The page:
Systemic Lupus Erythematosus (SLE)
SLE, also commonly referred to as lupus, is a chronic autoimmune disease that causes the body’s immune system to attack its own healthy tissues. This complex disease affects at least 5 million people worldwide, including an estimated 1.5 million Americans.
Antibodies that recognize healthy tissue (autoantibodies), are secreted by a type of immune cell called B cells, and are fundamental to the diagnosis of SLE, as they are detectable years before other symptoms appear.
B cells, a type of immune cell, are over-activated in SLE and produce antibodies that recognize healthy tissue (autoantibodies) which may be present years before a patient experiences symptoms.
Blocking B cell activation may be the key to treating SLE.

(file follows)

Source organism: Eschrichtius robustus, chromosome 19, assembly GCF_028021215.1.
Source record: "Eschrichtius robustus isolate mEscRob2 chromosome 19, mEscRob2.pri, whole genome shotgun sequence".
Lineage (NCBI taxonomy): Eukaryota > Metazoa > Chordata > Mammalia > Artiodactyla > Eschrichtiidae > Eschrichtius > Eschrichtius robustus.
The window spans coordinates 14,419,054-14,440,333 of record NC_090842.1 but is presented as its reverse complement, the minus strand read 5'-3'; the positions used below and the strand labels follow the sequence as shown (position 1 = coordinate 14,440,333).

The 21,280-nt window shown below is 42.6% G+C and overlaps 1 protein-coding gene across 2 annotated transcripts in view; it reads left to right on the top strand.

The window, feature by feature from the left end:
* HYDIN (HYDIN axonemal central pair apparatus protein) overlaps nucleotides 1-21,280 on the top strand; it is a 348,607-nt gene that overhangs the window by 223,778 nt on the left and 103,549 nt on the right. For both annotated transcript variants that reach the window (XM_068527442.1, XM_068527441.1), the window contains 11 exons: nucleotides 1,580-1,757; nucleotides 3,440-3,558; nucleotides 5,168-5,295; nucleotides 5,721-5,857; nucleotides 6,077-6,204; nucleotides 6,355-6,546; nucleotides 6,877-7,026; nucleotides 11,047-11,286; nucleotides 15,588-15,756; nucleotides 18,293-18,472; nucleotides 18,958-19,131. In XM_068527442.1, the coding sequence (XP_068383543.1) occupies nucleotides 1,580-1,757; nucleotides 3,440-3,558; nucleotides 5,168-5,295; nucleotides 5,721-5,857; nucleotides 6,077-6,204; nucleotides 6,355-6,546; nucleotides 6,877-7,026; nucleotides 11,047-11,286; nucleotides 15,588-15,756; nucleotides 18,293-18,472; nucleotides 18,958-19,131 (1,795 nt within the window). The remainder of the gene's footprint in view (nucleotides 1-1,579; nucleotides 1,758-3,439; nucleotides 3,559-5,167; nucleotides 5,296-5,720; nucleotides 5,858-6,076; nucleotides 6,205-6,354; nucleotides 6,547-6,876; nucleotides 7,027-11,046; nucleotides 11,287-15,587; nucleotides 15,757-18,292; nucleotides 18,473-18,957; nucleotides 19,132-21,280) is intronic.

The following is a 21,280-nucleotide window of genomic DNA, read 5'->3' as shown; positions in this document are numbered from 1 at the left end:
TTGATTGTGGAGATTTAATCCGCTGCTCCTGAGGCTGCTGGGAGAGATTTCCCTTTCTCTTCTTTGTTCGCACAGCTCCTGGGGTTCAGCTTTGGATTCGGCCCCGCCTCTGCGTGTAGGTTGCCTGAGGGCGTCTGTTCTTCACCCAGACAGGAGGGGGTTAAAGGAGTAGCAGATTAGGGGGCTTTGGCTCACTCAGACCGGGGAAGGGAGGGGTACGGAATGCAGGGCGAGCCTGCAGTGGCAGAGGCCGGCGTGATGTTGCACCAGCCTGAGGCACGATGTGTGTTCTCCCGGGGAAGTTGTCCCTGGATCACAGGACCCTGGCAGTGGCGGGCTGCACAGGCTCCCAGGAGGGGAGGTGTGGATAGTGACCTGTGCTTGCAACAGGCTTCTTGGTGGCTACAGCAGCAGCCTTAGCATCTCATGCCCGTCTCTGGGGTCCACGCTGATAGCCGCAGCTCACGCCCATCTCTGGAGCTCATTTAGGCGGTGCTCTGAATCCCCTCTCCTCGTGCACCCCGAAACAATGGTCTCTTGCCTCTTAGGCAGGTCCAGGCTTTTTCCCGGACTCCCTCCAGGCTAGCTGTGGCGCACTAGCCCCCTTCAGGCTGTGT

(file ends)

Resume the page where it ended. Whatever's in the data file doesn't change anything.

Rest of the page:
While Bruton’s tyrosine kinase (BTK) inhibitors have been shown to inhibit B cell activation in laboratory settings, none are currently available to treat SLE.
In the last 60 years, only one new medicine, belimumab (Benlysta) has been approved to treat lupus. However, currently available treatments fail to provide a long-lasting benefit to many patients. Consequently, SLE remains a significant, medically underserved disease.
For more information, please visit:
- American College of Rheumatology: Lupus »
- National Institute of Health: Lupus »
- Lupus Foundation of America »
For detailed information about completed and ongoing clinical studies for AC0058, ACEA’s BTK inhibitor, please visit clinicaltrials.gov.